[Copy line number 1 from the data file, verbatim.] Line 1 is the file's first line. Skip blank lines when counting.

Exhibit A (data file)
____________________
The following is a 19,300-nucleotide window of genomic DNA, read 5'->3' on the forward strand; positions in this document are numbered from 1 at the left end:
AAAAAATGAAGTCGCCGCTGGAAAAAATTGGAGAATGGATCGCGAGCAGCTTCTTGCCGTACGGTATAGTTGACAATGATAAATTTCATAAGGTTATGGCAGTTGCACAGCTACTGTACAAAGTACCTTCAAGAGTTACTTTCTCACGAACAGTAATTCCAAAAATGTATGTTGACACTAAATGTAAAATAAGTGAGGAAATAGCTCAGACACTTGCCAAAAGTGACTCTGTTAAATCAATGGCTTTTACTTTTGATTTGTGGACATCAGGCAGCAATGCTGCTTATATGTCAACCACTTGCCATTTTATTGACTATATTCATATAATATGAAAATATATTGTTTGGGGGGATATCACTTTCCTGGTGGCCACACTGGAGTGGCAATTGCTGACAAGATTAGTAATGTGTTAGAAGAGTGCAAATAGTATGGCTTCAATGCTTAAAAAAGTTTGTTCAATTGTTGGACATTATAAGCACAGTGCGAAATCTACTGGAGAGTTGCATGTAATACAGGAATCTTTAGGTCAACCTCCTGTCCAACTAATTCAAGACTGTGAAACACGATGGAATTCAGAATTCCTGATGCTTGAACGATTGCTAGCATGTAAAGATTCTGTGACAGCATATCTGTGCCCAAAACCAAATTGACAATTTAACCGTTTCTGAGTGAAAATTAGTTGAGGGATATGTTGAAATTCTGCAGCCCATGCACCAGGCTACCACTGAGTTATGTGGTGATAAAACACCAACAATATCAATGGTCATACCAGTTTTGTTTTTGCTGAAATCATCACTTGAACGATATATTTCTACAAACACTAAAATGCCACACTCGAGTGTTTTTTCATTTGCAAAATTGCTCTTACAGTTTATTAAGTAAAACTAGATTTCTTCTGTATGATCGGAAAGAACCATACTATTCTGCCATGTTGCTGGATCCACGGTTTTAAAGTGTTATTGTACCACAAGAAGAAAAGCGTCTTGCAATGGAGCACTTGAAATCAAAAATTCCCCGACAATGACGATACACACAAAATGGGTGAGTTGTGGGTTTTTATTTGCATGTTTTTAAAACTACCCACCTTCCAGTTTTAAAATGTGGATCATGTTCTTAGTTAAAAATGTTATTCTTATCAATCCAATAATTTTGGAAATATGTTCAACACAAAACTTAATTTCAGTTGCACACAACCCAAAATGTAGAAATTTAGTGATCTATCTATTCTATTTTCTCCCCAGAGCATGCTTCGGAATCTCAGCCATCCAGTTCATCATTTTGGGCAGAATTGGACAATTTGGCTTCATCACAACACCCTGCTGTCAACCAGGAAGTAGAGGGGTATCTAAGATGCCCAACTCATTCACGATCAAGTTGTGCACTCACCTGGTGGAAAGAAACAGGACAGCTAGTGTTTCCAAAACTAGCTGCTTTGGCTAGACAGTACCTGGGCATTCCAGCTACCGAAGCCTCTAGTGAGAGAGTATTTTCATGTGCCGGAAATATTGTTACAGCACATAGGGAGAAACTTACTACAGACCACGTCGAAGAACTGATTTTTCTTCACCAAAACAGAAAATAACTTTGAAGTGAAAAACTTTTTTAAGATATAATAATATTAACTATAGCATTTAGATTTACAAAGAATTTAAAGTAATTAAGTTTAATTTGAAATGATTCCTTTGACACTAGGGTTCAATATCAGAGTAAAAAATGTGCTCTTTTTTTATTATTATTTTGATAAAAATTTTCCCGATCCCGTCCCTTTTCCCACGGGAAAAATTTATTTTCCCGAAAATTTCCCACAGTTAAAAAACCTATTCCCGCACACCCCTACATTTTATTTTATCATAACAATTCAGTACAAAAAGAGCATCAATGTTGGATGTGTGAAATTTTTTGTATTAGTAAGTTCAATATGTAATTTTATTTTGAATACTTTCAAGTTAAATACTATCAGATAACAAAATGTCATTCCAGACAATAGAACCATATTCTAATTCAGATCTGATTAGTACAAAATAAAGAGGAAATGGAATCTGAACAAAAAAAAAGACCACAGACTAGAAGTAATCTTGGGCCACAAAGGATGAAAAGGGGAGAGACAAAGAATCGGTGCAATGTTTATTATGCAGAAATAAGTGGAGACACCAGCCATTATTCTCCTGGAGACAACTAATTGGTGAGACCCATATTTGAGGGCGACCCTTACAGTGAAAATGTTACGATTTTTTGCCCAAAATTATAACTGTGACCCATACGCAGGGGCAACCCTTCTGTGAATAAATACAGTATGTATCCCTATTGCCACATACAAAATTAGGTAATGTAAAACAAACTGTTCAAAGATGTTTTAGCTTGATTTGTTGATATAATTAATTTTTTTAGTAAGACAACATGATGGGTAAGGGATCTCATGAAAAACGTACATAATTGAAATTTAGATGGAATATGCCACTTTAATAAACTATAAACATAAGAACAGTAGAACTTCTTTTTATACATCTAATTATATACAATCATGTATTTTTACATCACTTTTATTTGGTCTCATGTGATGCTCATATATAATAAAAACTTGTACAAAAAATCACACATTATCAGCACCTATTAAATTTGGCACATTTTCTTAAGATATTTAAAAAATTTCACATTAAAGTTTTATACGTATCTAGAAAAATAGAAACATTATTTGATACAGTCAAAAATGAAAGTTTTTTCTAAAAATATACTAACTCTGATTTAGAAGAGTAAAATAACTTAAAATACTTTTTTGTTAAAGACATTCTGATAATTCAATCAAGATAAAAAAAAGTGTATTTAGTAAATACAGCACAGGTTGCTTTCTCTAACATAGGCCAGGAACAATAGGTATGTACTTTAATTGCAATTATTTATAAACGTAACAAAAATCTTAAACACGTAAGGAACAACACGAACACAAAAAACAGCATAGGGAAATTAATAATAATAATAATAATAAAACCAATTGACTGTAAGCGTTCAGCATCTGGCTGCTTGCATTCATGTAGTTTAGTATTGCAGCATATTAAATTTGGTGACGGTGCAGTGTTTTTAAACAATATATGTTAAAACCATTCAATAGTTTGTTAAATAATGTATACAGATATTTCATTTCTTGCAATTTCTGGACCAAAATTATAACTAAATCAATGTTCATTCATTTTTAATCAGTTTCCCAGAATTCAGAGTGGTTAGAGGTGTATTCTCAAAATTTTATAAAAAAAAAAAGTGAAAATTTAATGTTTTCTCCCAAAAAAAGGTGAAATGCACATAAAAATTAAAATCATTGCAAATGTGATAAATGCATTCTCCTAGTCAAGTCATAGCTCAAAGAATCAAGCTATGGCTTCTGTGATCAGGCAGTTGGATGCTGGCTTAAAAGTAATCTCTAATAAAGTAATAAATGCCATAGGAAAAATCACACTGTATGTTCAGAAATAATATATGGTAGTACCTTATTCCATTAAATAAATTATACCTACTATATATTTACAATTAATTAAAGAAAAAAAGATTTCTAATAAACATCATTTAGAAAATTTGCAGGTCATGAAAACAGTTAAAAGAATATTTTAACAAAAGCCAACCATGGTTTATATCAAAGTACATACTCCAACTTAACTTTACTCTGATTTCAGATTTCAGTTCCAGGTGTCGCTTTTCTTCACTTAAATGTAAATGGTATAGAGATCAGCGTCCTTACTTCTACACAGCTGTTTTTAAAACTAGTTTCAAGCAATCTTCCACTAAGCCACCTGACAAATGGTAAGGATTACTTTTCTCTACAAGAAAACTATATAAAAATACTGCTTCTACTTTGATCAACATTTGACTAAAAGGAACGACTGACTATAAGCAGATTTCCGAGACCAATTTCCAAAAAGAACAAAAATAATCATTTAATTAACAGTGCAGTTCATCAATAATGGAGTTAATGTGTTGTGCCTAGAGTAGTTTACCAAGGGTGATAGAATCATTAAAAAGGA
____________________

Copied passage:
The following is a 19,300-nucleotide window of genomic DNA, read 5'->3' on the forward strand; positions in this document are numbered from 1 at the left end: